If you have a newer or really tight house with good windows, sealed doors etc, then when the stove is running it has to pull pretty hard to get combustion air. If a bathroom vent fan, a clothes dryer or kitchen vent fan is turned on, then the combustion fan in the stove may not be able to provide enough air for the fire, or worse the airflow in the chimney may reverse, and fumes get into the house.

So when you provide a small duct from the outside to the inlet of the combustion fan, you provide a decicated source of outside air that does not cool the house, create drafts, or has to compete against other exhaust fans.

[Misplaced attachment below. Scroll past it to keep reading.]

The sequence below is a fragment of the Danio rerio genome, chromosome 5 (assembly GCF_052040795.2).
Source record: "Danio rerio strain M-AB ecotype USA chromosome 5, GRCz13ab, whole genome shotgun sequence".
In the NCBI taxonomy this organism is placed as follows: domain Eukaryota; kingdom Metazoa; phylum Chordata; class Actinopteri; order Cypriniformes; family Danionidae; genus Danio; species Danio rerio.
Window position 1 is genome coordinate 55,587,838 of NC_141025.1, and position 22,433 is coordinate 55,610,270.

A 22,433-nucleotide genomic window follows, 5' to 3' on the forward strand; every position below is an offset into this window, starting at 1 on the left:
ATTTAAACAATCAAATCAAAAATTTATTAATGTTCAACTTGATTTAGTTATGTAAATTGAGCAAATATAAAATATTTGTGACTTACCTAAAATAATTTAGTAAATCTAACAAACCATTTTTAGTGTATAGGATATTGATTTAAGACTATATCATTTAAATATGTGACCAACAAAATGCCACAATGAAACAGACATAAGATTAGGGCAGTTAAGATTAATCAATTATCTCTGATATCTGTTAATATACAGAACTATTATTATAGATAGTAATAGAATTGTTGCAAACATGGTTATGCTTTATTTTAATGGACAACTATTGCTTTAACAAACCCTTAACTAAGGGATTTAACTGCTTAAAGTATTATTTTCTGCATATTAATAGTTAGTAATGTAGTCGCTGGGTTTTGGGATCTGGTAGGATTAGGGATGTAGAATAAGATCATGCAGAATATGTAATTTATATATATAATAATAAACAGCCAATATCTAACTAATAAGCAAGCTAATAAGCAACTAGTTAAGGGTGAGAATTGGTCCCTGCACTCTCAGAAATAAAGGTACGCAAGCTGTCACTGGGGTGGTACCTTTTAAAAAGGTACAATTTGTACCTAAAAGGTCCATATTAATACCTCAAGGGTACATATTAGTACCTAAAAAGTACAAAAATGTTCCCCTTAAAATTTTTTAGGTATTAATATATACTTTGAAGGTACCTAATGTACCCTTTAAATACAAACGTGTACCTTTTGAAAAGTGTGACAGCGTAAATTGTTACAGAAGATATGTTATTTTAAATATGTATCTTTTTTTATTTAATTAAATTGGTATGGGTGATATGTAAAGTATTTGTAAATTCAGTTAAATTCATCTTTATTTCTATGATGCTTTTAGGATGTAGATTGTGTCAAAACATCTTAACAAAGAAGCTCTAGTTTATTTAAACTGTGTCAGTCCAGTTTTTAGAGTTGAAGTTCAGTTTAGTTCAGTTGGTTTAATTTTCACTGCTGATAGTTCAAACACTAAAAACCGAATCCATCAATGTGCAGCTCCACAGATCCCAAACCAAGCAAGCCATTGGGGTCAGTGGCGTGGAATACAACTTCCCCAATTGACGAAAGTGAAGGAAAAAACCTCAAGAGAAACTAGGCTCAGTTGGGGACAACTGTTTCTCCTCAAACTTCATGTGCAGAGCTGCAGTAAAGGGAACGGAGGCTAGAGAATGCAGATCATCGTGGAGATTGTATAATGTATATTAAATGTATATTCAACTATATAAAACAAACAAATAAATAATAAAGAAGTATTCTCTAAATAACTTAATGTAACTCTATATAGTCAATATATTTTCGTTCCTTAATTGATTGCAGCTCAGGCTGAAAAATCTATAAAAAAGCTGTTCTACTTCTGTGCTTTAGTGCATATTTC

Hope this makes sense.

Greg L
LsFarm
 
Stoker Coal Boiler: Axeman Anderson 260
Hand Fed Coal Boiler: Self-built 'Big Bertha' SS Boiler
Baseburners & Antiques: Keystone 11, Art Garland

PostBy: spc On: Wed Oct 31, 2007 5:12 pm

Thanks Greg, I have a LL Poineer on order & wonder if this will be needed? The room where the stove is go is a well insulated addition but the rest of the house has solid brick walls, 3 courses thick, but all the windows are double pane.
spc
 
Stove/Furnace Make: Leisure Line
Stove/Furnace Model: Pioneer

PostBy: LsFarm On: Wed Oct 31, 2007 7:40 pm

I would guess that 99% of stoves do not use a dedicated outside air duct. But it is a nice thing to add to your stove installation if you have time and access to a place to put an outside vent. And a way to run a duct to behind the stove.

The biggest gain in my mind is the reduction of drafts in the house.

Greg L

.
LsFarm
 
Stoker Coal Boiler: Axeman Anderson 260
Hand Fed Coal Boiler: Self-built 'Big Bertha' SS Boiler
Baseburners & Antiques: Keystone 11, Art Garland

PostBy: bksaun On: Wed Oct 31, 2007 8:50 pm